a bookclique pick by Jessica Flaxman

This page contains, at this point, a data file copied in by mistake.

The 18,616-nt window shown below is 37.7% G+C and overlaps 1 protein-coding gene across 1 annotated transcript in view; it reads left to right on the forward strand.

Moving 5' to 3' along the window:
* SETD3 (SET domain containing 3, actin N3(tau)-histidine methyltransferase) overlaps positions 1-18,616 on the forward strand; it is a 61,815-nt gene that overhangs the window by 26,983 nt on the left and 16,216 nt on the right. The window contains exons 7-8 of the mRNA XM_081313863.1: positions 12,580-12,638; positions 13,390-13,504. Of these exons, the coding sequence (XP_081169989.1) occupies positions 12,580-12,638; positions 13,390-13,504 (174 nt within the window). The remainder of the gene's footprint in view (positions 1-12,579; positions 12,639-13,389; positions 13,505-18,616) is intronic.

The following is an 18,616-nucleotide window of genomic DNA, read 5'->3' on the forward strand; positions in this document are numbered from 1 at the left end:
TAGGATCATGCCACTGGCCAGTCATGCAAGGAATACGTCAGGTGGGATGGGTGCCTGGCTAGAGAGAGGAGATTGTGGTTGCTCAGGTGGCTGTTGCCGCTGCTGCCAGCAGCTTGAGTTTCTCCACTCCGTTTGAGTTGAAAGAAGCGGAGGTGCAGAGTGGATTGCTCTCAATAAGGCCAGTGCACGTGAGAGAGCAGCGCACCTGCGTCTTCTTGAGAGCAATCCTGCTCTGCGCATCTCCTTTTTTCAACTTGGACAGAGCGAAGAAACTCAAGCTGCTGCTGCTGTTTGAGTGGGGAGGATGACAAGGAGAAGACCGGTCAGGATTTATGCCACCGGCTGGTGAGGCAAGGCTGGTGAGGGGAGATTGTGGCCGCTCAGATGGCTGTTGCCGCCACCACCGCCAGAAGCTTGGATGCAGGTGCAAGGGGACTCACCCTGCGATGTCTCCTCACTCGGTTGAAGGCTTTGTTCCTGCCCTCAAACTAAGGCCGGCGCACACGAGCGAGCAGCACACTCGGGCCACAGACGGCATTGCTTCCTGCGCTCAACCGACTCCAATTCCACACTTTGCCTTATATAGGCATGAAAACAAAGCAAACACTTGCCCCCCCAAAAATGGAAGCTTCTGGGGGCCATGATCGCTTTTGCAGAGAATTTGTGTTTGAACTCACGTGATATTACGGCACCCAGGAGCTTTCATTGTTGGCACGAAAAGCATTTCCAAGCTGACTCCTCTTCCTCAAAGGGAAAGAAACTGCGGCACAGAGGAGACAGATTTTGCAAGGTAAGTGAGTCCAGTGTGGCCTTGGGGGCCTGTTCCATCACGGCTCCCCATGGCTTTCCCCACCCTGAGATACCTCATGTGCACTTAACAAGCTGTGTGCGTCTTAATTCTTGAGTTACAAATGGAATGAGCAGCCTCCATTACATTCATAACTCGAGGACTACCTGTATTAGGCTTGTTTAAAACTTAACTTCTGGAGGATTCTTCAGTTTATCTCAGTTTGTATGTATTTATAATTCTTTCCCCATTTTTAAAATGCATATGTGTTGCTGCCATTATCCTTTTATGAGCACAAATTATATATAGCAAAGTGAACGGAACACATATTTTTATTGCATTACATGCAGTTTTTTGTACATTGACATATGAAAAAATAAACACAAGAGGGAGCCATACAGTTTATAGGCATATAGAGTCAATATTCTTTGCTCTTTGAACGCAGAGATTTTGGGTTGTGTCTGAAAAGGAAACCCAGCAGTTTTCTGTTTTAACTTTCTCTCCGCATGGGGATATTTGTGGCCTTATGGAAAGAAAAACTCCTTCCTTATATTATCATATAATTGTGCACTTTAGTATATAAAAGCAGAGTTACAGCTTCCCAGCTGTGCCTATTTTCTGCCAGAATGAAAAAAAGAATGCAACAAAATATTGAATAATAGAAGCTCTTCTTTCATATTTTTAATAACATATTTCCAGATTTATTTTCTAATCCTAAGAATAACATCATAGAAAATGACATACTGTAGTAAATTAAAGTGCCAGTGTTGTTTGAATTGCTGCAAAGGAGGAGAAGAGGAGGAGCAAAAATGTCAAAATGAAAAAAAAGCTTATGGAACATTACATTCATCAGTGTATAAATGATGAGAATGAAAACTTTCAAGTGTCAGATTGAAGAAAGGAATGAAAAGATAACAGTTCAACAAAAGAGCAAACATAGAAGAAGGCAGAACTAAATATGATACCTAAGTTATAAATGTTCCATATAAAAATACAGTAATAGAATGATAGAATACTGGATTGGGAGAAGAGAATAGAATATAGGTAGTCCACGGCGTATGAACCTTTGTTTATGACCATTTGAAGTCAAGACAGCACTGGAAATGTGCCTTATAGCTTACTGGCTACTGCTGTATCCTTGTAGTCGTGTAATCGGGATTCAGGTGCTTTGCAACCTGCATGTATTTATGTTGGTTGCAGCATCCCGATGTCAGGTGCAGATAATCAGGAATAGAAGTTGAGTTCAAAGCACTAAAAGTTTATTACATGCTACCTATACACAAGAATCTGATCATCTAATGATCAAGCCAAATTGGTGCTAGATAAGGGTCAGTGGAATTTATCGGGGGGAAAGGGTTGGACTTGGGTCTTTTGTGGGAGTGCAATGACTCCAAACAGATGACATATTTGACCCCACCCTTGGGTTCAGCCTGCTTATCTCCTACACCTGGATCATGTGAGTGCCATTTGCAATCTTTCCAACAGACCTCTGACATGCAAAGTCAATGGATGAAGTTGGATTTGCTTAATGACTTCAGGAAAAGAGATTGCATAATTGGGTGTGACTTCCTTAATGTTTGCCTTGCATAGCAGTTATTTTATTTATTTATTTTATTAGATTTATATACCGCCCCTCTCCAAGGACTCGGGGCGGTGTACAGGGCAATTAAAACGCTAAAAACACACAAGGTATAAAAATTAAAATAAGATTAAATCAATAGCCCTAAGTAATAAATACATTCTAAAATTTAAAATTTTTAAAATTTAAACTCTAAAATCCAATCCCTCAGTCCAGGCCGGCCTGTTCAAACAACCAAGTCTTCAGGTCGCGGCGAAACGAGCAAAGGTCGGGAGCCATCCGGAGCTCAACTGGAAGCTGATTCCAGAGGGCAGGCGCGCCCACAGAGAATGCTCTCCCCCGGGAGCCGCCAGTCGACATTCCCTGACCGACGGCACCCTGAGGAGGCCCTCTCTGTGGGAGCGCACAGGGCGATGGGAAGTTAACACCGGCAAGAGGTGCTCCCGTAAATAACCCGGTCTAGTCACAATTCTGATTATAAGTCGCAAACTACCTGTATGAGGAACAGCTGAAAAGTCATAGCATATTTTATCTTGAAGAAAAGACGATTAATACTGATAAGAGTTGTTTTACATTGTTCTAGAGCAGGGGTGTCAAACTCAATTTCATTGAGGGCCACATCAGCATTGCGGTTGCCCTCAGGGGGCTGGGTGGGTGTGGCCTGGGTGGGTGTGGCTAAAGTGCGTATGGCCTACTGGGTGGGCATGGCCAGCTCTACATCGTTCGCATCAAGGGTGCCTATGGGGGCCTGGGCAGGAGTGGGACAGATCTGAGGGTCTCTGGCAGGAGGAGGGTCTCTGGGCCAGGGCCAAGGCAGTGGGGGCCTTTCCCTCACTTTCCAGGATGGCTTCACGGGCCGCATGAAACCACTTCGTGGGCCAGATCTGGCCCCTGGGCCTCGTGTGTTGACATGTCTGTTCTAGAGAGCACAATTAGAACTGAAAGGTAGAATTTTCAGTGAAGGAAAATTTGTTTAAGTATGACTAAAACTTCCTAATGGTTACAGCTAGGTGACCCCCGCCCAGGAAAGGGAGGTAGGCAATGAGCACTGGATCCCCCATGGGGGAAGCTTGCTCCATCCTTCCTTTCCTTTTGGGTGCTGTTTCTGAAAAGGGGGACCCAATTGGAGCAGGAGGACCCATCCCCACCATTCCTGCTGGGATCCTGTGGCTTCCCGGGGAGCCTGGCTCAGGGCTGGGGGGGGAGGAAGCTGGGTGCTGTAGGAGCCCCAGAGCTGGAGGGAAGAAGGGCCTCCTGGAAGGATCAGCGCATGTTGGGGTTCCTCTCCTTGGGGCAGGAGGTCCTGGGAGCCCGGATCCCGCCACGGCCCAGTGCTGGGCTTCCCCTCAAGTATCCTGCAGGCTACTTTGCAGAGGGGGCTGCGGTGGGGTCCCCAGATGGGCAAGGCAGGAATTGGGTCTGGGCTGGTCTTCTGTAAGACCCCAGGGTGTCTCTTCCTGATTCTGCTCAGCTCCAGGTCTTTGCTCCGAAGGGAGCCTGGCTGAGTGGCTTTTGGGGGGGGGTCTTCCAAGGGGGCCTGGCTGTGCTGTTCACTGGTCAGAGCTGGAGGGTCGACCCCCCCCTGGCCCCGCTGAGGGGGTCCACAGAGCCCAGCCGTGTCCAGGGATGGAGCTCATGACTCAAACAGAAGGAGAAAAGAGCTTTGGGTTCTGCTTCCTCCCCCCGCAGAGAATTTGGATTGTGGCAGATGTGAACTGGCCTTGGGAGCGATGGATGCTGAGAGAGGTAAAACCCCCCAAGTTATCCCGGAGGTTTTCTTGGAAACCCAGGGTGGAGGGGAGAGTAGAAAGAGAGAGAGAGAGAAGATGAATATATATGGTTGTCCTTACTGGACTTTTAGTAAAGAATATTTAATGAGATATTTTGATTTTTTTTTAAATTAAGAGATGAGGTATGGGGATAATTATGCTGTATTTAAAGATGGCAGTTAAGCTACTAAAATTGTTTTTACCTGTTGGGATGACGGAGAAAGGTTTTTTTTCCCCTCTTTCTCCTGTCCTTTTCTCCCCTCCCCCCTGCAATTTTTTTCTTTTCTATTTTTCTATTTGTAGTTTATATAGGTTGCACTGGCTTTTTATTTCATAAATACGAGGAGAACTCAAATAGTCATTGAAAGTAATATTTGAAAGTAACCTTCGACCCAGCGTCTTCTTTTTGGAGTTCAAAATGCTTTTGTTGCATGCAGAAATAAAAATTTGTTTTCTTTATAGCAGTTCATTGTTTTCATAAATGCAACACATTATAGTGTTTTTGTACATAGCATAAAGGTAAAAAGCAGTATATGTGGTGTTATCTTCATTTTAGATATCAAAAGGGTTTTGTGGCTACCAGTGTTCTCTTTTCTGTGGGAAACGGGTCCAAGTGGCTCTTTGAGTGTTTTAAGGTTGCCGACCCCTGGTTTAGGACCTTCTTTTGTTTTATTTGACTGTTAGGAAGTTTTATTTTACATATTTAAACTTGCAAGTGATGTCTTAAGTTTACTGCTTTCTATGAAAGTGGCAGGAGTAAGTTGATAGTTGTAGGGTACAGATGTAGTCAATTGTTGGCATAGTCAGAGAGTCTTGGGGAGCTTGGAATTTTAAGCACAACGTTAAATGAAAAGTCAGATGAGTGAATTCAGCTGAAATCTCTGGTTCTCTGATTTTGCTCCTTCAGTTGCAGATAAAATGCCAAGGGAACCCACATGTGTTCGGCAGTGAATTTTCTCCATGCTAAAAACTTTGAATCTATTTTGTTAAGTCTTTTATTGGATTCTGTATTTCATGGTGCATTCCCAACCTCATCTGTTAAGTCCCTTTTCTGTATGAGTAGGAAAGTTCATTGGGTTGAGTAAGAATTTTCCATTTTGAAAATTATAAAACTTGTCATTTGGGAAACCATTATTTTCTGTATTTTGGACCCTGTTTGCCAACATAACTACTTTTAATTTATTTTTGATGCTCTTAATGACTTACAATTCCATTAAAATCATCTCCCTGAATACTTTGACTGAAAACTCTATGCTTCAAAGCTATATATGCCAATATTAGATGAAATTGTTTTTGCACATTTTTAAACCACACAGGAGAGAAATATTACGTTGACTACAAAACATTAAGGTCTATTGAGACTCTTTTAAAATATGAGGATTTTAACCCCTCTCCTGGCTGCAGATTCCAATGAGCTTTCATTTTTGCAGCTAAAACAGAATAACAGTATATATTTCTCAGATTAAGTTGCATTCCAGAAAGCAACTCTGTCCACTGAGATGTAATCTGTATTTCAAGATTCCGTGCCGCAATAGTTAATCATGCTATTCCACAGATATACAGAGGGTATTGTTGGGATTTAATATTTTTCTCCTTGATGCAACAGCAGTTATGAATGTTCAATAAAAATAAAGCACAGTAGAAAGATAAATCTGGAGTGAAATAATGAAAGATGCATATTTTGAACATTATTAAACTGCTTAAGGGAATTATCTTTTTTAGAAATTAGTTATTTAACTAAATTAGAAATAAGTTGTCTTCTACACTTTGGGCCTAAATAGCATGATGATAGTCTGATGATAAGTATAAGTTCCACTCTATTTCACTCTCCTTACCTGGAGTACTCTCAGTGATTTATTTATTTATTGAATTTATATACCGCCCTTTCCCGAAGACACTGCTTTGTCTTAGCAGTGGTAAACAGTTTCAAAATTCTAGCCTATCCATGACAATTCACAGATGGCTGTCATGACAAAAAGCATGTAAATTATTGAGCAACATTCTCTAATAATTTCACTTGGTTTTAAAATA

“Do you ever talk to yourself?” Ariel Levy asks on page one of her mesmerizing new memoir, The Rules Do Not Apply. “I do it all the time,” she continues. “We do it, I should say, because that’s how it sounds in my head. We’re going to turn right on Vicolo del Leopardo, go past the bar with the mosaic tiles, and then we know where we are. My competent self is doing the talking; my bewildered self is being addressed. We’re going to go over to the phone now and call for help with one hand and hold the baby with the other.” Levy’s self-talk is likely a big part of how she has gotten through different life experiences including the tragedy she suffered while on assignment in Mongolia, where she miscarried in her hotel room and nearly bled to death. After her placenta erupted, she told herself, “This can’t be good.” It wasn’t. Levy first wrote about the harrowing experience of losing her son in an award-winning New Yorker essay entitled “Thanksgiving in Mongolia.” Readers were stunned by her brave description of birthing her son, taking a picture of him with her phone, and then being saved by Mongolian EMTs and a doctor from South Africa stationed in Ulaanbaatar. Before this story catapulted her to fame, Levy was writing essays about unconventional women for whom the rules do not appear to apply, women like South African runner Caster Semenya and Edith Windsor, the 84 year-old plaintiff who helped to legalize same-sex marriage. Levy contextualizes this story in her memoir and invites readers to understand it as a chapter in a life lived bravely in the face of rules and conventions. Levy’s interest in people who don’t follow the beaten path in life comes from an authentic place. An only child, she grew up with her mother, her father, and a frequent houseguest she later learned was her mother’s lover. Levy herself got “gay married” in 2005, living for many years with her spouse before deciding to have a child with help from a wealthy man whose identity she has kept confidential. The Rules do Not Apply is a meditation on 21st century women’s lives, on the rules we are and are not bound by, and the importance of listening to that inner voice that tells us where we are, what we need to do, and how to survive. Levy’s story reveals that whether we like it or not, different rules apply to all of us at different times, and the work of our lives is to discern, accept, or resist those rules.